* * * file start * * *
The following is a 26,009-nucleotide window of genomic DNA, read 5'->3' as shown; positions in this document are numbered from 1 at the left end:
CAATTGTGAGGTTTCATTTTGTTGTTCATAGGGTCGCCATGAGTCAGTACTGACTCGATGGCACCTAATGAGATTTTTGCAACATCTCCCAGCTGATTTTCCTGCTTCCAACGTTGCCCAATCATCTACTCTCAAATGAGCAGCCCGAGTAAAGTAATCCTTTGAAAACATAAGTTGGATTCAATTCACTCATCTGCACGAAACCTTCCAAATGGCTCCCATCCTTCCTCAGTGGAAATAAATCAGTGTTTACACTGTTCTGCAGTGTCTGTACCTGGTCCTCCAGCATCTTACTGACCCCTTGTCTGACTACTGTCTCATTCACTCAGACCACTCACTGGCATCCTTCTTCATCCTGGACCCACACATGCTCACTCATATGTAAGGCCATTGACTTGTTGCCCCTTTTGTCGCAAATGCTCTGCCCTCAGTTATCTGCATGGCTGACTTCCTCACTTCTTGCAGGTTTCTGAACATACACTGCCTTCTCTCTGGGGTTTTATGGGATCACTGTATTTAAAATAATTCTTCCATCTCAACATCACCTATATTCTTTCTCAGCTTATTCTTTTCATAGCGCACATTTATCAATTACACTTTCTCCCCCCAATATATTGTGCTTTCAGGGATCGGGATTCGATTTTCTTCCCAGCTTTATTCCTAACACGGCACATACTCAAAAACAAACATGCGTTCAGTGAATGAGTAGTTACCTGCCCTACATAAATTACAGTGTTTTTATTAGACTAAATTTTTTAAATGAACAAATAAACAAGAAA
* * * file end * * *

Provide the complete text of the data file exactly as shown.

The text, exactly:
The following is a 26,009-nucleotide window of genomic DNA, read 5'->3' as shown; positions in this document are numbered from 1 at the left end:
CAATTGTGAGGTTTCATTTTGTTGTTCATAGGGTCGCCATGAGTCAGTACTGACTCGATGGCACCTAATGAGATTTTTGCAACATCTCCCAGCTGATTTTCCTGCTTCCAACGTTGCCCAATCATCTACTCTCAAATGAGCAGCCCGAGTAAAGTAATCCTTTGAAAACATAAGTTGGATTCAATTCACTCATCTGCACGAAACCTTCCAAATGGCTCCCATCCTTCCTCAGTGGAAATAAATCAGTGTTTACACTGTTCTGCAGTGTCTGTACCTGGTCCTCCAGCATCTTACTGACCCCTTGTCTGACTACTGTCTCATTCACTCAGACCACTCACTGGCATCCTTCTTCATCCTGGACCCACACATGCTCACTCATATGTAAGGCCATTGACTTGTTGCCCCTTTTGTCGCAAATGCTCTGCCCTCAGTTATCTGCATGGCTGACTTCCTCACTTCTTGCAGGTTTCTGAACATACACTGCCTTCTCTCTGGGGTTTTATGGGATCACTGTATTTAAAATAATTCTTCCATCTCAACATCACCTATATTCTTTCTCAGCTTATTCTTTTCATAGCGCACATTTATCAATTACACTTTCTCCCCCCAATATATTGTGCTTTCAGGGATCGGGATTCGATTTTCTTCCCAGCTTTATTCCTAACACGGCACATACTCAAAAACAAACATGCGTTCAGTGAATGAGTAGTTACCTGCCCTACATAAATTACAGTGTTTTTATTAGACTAAATTTTTTAAATGAACAAATAAACAAGAAA